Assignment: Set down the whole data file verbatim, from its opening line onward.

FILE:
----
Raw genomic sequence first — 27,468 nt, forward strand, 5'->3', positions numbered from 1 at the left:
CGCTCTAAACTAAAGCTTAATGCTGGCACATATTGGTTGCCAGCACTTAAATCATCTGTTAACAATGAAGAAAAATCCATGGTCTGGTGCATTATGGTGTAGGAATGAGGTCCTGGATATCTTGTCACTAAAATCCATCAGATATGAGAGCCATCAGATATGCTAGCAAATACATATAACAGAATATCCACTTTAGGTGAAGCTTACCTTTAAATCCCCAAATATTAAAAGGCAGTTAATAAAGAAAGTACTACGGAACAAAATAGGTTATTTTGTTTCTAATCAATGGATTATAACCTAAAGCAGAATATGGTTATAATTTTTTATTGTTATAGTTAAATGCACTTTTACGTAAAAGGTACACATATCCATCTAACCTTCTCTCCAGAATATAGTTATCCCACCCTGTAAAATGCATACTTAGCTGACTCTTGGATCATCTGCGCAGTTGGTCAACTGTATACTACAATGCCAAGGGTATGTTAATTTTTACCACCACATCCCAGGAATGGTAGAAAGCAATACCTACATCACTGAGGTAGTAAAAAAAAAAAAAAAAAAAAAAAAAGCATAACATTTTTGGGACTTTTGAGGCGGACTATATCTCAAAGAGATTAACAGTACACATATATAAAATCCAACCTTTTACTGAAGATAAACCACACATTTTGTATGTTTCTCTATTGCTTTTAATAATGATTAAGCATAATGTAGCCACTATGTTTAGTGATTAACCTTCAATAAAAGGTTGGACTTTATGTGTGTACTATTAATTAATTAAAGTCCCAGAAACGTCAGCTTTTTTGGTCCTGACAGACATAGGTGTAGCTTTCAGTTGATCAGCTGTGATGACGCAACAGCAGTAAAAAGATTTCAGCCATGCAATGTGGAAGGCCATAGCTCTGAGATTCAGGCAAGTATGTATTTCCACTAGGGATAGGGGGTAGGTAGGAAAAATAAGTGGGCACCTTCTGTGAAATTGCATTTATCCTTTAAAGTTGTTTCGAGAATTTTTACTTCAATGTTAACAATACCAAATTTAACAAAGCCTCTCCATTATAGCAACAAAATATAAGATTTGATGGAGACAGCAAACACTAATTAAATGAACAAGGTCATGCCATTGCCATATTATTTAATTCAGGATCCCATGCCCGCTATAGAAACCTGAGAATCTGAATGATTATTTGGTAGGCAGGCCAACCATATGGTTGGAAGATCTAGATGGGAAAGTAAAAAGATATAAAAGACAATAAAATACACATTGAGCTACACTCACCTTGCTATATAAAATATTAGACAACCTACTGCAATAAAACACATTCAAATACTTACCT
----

Raw genomic sequence first — 27,468 nt, forward strand, 5'->3', positions numbered from 1 at the left:
CGCTCTAAACTAAAGCTTAATGCTGGCACATATTGGTTGCCAGCACTTAAATCATCTGTTAACAATGAAGAAAAATCCATGGTCTGGTGCATTATGGTGTAGGAATGAGGTCCTGGATATCTTGTCACTAAAATCCATCAGATATGAGAGCCATCAGATATGCTAGCAAATACATATAACAGAATATCCACTTTAGGTGAAGCTTACCTTTAAATCCCCAAATATTAAAAGGCAGTTAATAAAGAAAGTACTACGGAACAAAATAGGTTATTTTGTTTCTAATCAATGGATTATAACCTAAAGCAGAATATGGTTATAATTTTTTATTGTTATAGTTAAATGCACTTTTACGTAAAAGGTACACATATCCATCTAACCTTCTCTCCAGAATATAGTTATCCCACCCTGTAAAATGCATACTTAGCTGACTCTTGGATCATCTGCGCAGTTGGTCAACTGTATACTACAATGCCAAGGGTATGTTAATTTTTACCACCACATCCCAGGAATGGTAGAAAGCAATACCTACATCACTGAGGTAGTAAAAAAAAAAAAAAAAAAAAAAAAAGCATAACATTTTTGGGACTTTTGAGGCGGACTATATCTCAAAGAGATTAACAGTACACATATATAAAATCCAACCTTTTACTGAAGATAAACCACACATTTTGTATGTTTCTCTATTGCTTTTAATAATGATTAAGCATAATGTAGCCACTATGTTTAGTGATTAACCTTCAATAAAAGGTTGGACTTTATGTGTGTACTATTAATTAATTAAAGTCCCAGAAACGTCAGCTTTTTTGGTCCTGACAGACATAGGTGTAGCTTTCAGTTGATCAGCTGTGATGACGCAACAGCAGTAAAAAGATTTCAGCCATGCAATGTGGAAGGCCATAGCTCTGAGATTCAGGCAAGTATGTATTTCCACTAGGGATAGGGGGTAGGTAGGAAAAATAAGTGGGCACCTTCTGTGAAATTGCATTTATCCTTTAAAGTTGTTTCGAGAATTTTTACTTCAATGTTAACAATACCAAATTTAACAAAGCCTCTCCATTATAGCAACAAAATATAAGATTTGATGGAGACAGCAAACACTAATTAAATGAACAAGGTCATGCCATTGCCATATTATTTAATTCAGGATCCCATGCCCGCTATAGAAACCTGAGAATCTGAATGATTATTTGGTAGGCAGGCCAACCATATGGTTGGAAGATCTAGATGGGAAAGTAAAAAGATATAAAAGACAATAAAATACACATTGAGCTACACTCACCTTGCTATATAAAATATTAGACAACCTACTGCAATAAAACACATTCAAATACTTACCT